I think Jingo was the first ever Discworld book I read. I have a vague memory of finding it in my Christmas stocking one year and being a little bit wary of it, not reading it until well into January. I needn’t have worried – it was exactly up my street.
My flatmate, it turns out, also likes Pratchett, and while home for Christmas raided her collection for a few to bring back to London with her. This was one of them, and I spent a pleasant couple of hours one Sunday afternoon re-reading it. (Also, I appear to have rediscovered my ability to speed-read. This will come in useful.)
This is another Vimes novel, following the commander as he attempts to avert a war between Ankh-Morpork and the neighbouring desert nation of Klatch. As the nations dispute ownership of a newly appeared island, an assassination attempt is made on a Klatchian diplomat. Nationalistic pride takes over and Ankh-Morpork heads for battle, while Vimes and the rest of the Watch try to figure out why this has happened, who stands to benefit from the war, and how to stop it.
I now get a lot more of the book than I did at the age of eleven or so. Of course there were a few one-liners that went over my head at that age (for example, the regiment known as the Pheasant Pluckers), but mainly I now know a lot more about the British history that the book parodies. It’s a testament to Pratchett’s writing that I found the book amusing as a kid even without this knowledge, but an even stronger testament that he’s able to parody – and mock – British colonialism, nationalistic pride and jingoism within the structure of a comic novel. He manages to capture the blinkered views of the powerful, the patriotic nonsense that springs up in a country about to go to war, and the tensions between locals and migrants when their countries declare hostilities.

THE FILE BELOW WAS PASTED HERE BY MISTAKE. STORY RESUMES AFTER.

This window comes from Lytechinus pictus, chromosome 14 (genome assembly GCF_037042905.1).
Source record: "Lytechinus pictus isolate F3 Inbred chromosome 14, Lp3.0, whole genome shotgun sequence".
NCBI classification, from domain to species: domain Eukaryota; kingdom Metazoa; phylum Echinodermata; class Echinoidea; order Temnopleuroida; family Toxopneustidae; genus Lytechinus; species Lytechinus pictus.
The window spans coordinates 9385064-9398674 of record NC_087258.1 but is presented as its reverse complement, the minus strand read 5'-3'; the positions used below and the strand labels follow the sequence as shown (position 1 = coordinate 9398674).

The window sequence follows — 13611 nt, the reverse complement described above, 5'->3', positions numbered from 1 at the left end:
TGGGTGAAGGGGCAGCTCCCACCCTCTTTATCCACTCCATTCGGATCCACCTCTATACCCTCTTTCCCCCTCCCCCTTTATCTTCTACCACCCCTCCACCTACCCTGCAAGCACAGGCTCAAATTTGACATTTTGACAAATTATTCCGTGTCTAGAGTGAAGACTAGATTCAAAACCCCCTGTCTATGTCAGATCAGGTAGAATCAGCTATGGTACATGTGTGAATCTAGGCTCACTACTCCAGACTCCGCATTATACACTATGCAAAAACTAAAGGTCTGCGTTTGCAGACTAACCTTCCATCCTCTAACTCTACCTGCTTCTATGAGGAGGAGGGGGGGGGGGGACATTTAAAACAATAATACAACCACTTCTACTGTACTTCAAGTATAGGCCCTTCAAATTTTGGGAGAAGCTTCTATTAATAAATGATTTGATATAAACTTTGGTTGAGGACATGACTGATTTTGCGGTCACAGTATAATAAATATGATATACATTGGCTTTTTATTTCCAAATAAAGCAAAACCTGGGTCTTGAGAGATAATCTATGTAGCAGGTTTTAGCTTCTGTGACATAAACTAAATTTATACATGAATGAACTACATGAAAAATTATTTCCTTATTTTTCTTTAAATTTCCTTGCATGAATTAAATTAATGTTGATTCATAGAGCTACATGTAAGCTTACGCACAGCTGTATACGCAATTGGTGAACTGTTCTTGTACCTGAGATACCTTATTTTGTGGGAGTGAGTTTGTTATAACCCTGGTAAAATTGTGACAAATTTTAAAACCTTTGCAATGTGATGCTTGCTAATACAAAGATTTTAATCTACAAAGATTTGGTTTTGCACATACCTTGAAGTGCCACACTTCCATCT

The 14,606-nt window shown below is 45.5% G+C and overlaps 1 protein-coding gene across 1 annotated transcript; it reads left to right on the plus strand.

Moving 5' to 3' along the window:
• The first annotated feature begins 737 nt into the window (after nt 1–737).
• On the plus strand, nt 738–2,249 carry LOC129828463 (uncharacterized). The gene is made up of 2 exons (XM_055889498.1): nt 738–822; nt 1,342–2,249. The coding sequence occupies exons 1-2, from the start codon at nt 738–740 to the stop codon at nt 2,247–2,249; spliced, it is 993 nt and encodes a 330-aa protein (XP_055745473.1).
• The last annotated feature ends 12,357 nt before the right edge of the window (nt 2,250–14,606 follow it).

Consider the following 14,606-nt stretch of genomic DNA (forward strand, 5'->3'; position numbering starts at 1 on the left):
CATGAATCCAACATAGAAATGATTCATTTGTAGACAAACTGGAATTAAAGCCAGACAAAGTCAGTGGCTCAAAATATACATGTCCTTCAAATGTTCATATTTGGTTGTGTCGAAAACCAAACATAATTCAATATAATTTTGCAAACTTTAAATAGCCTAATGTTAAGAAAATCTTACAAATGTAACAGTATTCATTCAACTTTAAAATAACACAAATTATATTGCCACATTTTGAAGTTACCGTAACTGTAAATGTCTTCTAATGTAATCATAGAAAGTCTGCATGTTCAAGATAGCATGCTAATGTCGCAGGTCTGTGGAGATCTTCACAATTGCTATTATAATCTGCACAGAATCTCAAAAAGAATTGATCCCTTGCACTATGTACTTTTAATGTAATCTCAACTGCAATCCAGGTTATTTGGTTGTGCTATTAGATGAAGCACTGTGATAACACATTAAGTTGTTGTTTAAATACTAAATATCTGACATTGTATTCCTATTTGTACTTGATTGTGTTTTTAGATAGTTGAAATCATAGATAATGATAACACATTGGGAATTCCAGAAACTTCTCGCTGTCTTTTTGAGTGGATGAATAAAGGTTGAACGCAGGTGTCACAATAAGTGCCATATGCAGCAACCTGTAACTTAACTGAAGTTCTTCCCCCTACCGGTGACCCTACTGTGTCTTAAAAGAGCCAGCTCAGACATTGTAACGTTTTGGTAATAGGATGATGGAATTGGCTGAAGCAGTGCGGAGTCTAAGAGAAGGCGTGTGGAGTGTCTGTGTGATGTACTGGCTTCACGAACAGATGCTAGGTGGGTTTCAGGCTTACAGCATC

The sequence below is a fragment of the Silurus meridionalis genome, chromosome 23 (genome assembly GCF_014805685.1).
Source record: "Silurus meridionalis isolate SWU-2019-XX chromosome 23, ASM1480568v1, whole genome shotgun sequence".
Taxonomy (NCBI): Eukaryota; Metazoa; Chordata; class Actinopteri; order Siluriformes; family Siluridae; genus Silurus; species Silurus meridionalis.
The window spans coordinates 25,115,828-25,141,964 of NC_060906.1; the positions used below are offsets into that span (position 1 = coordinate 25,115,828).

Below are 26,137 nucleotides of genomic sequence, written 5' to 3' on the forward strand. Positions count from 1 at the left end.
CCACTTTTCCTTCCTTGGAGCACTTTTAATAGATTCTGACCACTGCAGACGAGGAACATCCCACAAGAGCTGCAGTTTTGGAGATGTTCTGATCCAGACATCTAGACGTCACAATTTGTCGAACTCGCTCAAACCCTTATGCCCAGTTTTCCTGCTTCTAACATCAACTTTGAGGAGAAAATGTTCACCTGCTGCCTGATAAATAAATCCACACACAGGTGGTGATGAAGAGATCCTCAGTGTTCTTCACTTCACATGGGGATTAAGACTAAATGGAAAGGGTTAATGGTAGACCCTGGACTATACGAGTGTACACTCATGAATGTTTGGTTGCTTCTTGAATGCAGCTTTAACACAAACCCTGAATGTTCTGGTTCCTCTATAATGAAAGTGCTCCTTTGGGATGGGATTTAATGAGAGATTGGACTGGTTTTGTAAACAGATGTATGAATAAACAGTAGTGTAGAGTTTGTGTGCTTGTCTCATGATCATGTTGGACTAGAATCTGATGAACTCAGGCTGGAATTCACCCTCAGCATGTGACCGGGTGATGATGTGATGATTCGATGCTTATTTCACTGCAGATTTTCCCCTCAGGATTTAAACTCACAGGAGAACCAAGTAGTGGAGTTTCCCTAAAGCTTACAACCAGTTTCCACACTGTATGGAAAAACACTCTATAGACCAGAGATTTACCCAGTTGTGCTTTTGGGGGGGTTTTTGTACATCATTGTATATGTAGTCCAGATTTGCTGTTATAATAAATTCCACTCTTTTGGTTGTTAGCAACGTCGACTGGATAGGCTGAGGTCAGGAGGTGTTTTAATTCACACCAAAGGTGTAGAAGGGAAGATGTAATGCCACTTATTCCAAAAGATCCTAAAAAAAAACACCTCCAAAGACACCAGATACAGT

It was so much easier to blame it on Them. It was bleakly depressing to think that They were Us. If it was Them, then nothing was anyone’s fault. If it was us, what did that make Me? After all, I’m one of Us. I must be. I’ve certainly never thought of myself as one of Them. No one ever thinks of themselves as one of Them. We’re always one of Us. It’s Them that do the bad things.
Even now, I think this is one of Pratchett’s stronger books – not just a parody of fairy tales or classic plays, this is much deeper, and much funnier as a result. A few parts are weak – the conspiracy plot is overly convoluted, the cross-dressing scene is a little odd, and the odd little Dis-organiser/quantum-world-theory subplot doesn’t quite fit in with the rest of the book (Vimes has a appointment gadget that tells him where he’s supposed to be. At one point, he makes a decision, and accidentally picks up the gadget from another universe where he makes the opposite decision – this tells him what would have happened, culminating in his death). But it’s a Vimes novel with lots of Lord Vetinari and a supporting role for Leonard of Quirm. Definitely one of his best.